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Coronavirus: suggestion to extend the exemption from IHT to front line workers

April 13, 2020

A few days ago, I posted the text of a letter I have sent to the Chancellor.

Letter to the Chancellor

Attached here is a pdf of the letter itself (with one change, being changing his email address from his Constituency one to his 11 Downing Street one).

Inheritance Tax exemption for front line workers re coronavirus


I have also now written a few examples of why the exemption might help some front-line workers:

low net assets John, a soldier, dies with an estate below the Inheritance Tax threshold; the present exemption has no effect, not being needed.

married exemption Ann, a paramedic, married to Alan dies with a will leaving her estate to Alan; the present exemption has no effect, not being needed because of the exemption given to legacies to spouses and civil partners.

no valid will  Ahmed, a pilot, married to Saadia, dies intestate. Saadia receives part of Ahmed’s estate, and this part attracts exemption. But other parts pass by the rules of intestacy to other family members, and Inheritance Tax would be due, except for the armed forces exemption.

cohabiting siblings Jill, a police sergeant, has always lived with her brother Jack; she owns their home. She died having been attacked at work; her will leaves the house to Jack. Inheritance Tax would have been due, causing Jack to have to sell the house, had it not been for the armed forces exemption.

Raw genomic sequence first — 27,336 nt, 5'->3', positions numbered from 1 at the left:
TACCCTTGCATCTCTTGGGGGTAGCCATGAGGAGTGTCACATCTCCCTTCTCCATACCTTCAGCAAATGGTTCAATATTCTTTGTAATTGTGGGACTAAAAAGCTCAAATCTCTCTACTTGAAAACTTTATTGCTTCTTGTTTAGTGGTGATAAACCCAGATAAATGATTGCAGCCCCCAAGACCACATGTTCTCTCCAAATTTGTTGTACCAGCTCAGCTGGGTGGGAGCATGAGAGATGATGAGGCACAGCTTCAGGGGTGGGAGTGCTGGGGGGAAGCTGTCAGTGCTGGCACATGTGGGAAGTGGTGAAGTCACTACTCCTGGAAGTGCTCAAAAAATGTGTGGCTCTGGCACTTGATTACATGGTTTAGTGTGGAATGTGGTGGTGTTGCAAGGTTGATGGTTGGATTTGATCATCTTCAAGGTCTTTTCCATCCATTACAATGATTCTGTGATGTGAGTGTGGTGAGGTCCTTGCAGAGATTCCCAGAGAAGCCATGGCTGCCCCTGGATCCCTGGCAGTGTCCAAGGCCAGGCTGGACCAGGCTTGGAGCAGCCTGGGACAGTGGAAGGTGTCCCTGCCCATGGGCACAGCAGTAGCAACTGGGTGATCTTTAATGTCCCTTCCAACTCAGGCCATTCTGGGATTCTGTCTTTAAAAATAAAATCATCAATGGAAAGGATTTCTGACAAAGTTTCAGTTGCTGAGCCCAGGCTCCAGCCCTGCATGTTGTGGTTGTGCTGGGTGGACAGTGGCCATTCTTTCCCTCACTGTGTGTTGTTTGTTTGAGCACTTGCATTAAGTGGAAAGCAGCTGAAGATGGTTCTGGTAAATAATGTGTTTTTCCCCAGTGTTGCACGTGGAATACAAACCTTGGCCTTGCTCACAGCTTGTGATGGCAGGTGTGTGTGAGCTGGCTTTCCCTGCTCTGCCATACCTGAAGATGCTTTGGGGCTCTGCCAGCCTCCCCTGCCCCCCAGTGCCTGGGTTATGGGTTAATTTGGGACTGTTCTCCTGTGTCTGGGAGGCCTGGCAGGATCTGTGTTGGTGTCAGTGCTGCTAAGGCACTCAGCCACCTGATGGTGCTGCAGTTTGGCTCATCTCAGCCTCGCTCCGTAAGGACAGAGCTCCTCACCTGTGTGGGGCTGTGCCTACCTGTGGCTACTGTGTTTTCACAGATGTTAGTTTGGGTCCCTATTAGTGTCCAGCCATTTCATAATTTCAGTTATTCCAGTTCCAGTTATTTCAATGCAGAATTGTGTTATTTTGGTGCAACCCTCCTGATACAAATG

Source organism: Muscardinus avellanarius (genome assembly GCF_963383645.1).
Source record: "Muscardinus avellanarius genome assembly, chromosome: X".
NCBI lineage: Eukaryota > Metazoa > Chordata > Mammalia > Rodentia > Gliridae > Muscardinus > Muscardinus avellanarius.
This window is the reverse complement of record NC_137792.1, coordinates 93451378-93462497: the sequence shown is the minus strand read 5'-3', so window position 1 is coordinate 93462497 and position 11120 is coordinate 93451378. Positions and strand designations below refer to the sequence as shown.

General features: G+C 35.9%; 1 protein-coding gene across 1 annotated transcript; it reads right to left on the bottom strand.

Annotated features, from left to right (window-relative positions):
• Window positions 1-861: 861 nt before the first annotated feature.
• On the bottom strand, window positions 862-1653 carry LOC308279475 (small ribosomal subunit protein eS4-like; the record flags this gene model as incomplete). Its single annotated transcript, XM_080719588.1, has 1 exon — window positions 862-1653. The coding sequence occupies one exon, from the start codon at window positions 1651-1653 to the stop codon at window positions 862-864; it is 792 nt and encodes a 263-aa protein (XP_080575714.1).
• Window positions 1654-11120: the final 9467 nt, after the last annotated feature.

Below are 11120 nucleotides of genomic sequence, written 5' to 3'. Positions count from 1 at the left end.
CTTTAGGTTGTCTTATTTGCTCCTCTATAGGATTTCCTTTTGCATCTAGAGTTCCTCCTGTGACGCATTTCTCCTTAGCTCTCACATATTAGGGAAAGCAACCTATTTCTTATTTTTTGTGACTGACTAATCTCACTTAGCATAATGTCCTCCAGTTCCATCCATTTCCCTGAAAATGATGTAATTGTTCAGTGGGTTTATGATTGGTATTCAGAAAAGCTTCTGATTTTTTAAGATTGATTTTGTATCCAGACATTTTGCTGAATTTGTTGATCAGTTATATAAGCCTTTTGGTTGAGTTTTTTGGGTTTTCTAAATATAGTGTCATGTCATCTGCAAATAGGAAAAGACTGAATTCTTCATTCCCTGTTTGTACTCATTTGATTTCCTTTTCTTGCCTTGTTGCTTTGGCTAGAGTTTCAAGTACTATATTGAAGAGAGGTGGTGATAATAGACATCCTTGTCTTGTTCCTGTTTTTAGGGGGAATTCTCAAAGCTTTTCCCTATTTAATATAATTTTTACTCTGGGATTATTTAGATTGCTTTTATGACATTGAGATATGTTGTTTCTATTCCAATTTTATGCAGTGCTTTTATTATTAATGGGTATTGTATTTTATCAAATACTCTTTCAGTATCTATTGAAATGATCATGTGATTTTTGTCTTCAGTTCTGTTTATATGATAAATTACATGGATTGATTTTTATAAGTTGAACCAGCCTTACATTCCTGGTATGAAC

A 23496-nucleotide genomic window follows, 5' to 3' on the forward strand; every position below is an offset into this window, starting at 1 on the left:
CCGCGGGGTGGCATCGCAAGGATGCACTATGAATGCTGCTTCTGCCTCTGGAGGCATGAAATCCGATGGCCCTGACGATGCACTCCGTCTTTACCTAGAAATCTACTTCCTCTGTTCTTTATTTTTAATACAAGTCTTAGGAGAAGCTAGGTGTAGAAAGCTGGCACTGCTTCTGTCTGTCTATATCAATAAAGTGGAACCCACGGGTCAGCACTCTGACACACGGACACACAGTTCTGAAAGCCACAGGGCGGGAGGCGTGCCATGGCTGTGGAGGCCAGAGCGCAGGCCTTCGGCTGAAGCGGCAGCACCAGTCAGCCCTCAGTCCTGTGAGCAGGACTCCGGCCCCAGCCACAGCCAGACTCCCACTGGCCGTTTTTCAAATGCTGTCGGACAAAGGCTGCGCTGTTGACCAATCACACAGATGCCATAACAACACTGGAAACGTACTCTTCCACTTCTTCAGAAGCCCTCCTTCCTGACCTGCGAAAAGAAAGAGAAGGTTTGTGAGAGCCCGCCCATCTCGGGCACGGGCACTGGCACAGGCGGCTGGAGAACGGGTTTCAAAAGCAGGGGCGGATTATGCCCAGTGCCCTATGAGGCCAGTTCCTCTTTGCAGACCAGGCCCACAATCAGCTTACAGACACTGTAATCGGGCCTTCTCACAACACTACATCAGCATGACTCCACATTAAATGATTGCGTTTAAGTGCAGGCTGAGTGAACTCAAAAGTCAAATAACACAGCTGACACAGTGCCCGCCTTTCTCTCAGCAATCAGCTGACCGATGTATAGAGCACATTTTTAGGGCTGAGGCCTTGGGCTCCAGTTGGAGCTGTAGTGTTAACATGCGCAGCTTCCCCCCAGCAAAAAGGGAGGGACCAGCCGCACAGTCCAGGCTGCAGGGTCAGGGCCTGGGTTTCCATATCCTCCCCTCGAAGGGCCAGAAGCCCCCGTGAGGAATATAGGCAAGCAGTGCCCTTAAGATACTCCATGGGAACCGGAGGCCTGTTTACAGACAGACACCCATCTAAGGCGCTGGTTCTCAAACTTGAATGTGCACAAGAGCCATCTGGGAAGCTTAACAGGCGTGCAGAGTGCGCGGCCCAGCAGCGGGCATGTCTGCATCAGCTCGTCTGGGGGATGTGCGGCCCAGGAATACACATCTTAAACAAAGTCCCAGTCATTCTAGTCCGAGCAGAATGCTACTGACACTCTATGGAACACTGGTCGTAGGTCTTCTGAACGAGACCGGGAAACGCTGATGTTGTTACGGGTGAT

life insurance not in trust Neil and Lynne live together. Neil, an ambulance driver, dies during the course of attending an accident. Lynne thought that Neil’s estate was too small to be within the charge to Inheritance tax. Alas, like the majority of people (see footnote) the life assurance Neil had taken out was not written in trust and so his estate would have had to pay Inheritance Tax, where it not for the ‘armed forces’ exemption.

living together  Frankie and Johnny live together, and felt no need to get married. Frankie, a naval officer, dies in a diving accident. Inheritance Tax would have been payable except for the armed forces exemption.

NHS, Hospice and other front-line workers

There are Ahmeds, Jills, Frankies and Neils in the NHS, at hospices and in other front-line work. It would be a relatively easy amendment to the armed forces exemption- last changed in 2015 to bring in emergency personnel- to exempt them; relieving hardship for a few, and thanking all who day in, day out, put themselves at risk for us.

In summary

The exemption will help very few; it won’t be needed for many. But if it helps a few, or just one person who died trying to help others, isn’t it justified?


From → Taxation

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